Heavy Cruiser Tone

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The Imperial Japanese Navy Heavy Cruiser Tone


Tone sunk in kure

Tone sunk in kure

The  heavy cruiser Tone participated in multiple operations during the Pacific War by the Imperial Japanese Navy. Her name corresponds to a river name in Kanto area. It was completed on 20 November 1938 and its main role was to provide long-range support to the main strike carrier force. Heavy armored and fast speedmade her a strong opponent in surface and night battles.


Illustration of the  Japanese Heavy Cruiser Tone in Hasegawa model kit at 1/700 scale.

Illustration of the Japanese Heavy Cruiser Tone in Hasegawa model kit at 1/700 scale.


Early years in the pacific war


Pearl Harbour

The Tone with the Chikuma formed the 8th Cruiser Division and joined the attack on Pearl Harbor. The role of the Tone and Chikuma was limitd to search and act as pickets and patrol over Oahu and south of the main Striking Force.


Wake Island, Admiralty Islands and Port Darwin

On 16 December, CruDiv 8 participated in the second attempted invasion of Wake Island. Tone launched two “Daves” for ASW patrols. On 24 January, Tone‍ ’​s floatplanes attacked the Admiralty Islands.  During the Raid on Port Darwin on 19 February, Chikuma and Tone launched seaplanes to determine weather conditions before attacking. A second plan also shot down an australian PBY Catalina.

Tone sailing in operations early Pacific War.

Tone sailing in operations early Pacific War.

Battle of Java

After Tone spotted the Edsall vessel, several planes from tone and Chikuma took part on the strike againts Tjilatjap, four days later. Tone joined the rescue operation of a British seaman whose ship sunk off on 27 February.

Indian Ocean attacks

Tone took part in the major attack against, Columbo, Ceylon on 5 April 1942. Around 315 planes participated in the attack. After the Doolittle raid, the Tone participated in the pursuit of the American fleet.

Midway Battle

The Tone and CruDiv 8 was part of Vice Admiral Chūichi Nagumo’s Carrier Striking Force during the Battle of Midway. On 4 June, Tone and Chikuma each launched two “Jakes” to search out 300 miles (480 km) for American carriers. Although Tone‍ ’​s floatplane discovered American ships, it did not report immediately to Admiral Nagumo.

Because Admiral Naguno did not know the position of American Carriers, he prepared another attack on Midway.

Reaction to the USA invasion of Guadalcanal.

When Rear Admiral Chuichi Hara assumed command of CruDiv 8 on 14 July 1942, he was ordered to react to the US invasion of Guadalcanal. The Chikuma and Tone were ordered south again on 16 August with the aircraft carriers Shōkaku, Zuikaku, Zuihō, Jun’yō,Hiyō and Ryūjō. After some days, they were finally  joined by the battleships Hiei, Kirishima, seaplane tender Chitose, and cruisers Atago, Maya, Takao, Nagara.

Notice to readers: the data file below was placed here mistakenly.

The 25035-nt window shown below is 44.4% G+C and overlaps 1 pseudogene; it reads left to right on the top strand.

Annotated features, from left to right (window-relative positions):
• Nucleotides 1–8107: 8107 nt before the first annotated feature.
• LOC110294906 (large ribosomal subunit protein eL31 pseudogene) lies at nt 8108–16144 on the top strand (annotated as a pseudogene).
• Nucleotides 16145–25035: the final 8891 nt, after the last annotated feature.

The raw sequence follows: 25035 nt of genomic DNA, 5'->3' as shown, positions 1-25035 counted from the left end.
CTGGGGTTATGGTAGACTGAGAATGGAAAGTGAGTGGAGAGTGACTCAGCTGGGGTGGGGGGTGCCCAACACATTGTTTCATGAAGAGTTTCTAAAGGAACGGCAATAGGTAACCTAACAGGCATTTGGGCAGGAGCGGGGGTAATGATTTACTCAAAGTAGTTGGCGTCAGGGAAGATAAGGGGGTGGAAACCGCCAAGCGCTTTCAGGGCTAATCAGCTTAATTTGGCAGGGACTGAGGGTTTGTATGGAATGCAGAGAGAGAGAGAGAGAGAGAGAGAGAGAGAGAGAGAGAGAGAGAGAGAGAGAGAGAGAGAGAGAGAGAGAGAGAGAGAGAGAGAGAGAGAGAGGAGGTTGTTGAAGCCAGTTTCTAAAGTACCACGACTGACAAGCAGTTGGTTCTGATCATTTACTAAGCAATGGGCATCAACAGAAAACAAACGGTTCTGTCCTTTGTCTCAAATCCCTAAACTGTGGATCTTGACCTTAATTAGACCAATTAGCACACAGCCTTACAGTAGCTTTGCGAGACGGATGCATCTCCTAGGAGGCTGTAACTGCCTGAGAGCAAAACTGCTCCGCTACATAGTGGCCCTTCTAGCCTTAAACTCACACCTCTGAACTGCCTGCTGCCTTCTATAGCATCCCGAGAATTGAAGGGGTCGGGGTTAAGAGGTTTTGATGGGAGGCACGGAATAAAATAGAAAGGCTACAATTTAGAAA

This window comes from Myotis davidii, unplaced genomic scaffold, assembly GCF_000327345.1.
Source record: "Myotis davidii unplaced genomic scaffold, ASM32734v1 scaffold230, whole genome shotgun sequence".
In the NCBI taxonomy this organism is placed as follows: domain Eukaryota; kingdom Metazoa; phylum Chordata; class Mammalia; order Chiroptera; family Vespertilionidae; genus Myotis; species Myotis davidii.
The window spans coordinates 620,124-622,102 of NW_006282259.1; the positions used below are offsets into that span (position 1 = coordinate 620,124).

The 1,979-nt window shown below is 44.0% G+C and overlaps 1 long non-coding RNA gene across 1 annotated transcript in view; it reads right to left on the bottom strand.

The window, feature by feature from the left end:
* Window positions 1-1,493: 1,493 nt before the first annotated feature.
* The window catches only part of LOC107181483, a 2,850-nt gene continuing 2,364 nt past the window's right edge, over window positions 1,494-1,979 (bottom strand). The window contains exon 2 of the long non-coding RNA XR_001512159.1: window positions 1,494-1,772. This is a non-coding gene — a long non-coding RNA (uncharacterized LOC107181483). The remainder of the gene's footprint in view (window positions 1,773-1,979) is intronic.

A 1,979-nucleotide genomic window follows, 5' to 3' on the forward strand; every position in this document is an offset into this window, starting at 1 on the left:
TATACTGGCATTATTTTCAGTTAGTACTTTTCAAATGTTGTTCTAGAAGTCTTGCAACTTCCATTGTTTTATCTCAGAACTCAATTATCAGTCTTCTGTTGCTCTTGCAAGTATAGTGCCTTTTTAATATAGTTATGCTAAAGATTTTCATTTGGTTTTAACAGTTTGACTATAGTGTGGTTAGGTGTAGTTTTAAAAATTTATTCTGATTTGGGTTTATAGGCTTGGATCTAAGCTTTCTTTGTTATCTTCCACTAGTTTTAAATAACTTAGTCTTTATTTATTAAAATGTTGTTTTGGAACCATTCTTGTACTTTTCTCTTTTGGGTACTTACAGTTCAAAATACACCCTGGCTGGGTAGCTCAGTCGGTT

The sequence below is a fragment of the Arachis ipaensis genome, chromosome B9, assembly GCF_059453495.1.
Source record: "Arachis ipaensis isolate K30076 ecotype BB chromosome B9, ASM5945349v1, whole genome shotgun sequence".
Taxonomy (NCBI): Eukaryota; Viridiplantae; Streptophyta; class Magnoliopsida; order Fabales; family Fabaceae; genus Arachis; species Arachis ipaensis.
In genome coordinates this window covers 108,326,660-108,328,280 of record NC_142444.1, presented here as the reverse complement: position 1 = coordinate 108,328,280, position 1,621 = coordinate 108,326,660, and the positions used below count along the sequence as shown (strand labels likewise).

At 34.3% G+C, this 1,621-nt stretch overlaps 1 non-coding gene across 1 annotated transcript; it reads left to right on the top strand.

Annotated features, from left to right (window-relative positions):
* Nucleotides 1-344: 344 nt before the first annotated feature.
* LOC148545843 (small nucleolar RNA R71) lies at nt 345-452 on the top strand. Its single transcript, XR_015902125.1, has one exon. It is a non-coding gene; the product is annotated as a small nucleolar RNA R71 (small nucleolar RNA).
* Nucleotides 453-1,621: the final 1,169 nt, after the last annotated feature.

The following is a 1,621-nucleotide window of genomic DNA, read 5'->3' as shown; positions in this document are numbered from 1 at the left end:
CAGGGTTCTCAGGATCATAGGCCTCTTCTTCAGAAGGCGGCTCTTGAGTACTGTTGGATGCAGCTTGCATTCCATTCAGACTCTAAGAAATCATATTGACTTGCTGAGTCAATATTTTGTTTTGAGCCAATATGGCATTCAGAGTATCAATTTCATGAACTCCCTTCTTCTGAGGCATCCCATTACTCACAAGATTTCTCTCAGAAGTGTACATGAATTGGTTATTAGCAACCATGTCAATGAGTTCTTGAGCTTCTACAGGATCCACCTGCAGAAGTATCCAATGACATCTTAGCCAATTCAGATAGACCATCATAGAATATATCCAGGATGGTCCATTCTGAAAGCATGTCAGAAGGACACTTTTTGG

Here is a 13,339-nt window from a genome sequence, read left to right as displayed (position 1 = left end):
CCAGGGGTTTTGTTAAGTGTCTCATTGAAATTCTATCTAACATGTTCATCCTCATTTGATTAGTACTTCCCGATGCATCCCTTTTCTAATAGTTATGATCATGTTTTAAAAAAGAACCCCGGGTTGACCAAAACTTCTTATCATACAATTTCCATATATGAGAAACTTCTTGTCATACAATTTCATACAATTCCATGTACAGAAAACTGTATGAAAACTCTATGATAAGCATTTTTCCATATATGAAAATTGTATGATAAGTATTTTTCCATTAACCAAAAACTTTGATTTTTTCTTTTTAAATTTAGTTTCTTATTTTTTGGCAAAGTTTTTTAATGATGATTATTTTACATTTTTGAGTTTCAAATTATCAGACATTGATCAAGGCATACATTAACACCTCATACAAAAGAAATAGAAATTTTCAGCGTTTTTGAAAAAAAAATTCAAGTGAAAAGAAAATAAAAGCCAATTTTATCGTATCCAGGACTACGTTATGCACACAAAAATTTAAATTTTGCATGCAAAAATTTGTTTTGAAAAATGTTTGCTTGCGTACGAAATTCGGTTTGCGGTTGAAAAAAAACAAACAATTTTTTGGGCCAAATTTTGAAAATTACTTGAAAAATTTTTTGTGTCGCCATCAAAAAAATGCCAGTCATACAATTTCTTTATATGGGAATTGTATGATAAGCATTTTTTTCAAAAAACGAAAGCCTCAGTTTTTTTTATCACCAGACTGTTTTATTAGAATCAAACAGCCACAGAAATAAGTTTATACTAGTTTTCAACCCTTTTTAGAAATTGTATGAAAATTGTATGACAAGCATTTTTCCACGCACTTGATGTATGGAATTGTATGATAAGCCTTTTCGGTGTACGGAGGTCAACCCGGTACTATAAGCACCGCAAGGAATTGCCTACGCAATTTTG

Battle of the Eastern Solomon Island

On 24 August 1942, seven floatplanes from Tone and Chikuma were launched to locate the American fleet. One of Chikuma’s planes spotted the Americans, but was shot down before its report could be relayed. However, a second floatplane was more successful, and the Japanese launched an attack against Enterprise, hitting it with three bombs which set her wooden deck on fire. However, in the meantime, the Americans located the Japanese fleet, and Ryūjō was sunk by planes from the Saratoga. Tone was attacked unsuccessfully by two Avengers whose Mark 13 torpedoes missed, returning to Truk safely.

Battle of Santa Cruz

Through October, Chikuma and Tone patrolled north of the Solomon Islands, awaiting word of recapture of Henderson Field by the Japanese. On 19 October, Tone (with Teruzuki) was detached on an independent mission to scout for American ships. Both ships operated off the Santa Cruz Islands until a Kawanishi H6K “Emily” from Jaluit Atoll sighted a carrier off the New Hebrides. On 26 October 1942, 250 miles (400 km) northeast of Guadalcanal, Rear AdmiralHiroaki Abe’s task force launched seven floatplanes to scout south of Guadalcanal. They located the American fleet, and Abe followed with an attack by 13 Nakajima B5N2 “Kate” torpedo planes which sank the Hornet and damaged the South Dakota and cruiser San Juan. However, two of the four aircraft launched by Tone during the attack were shot down.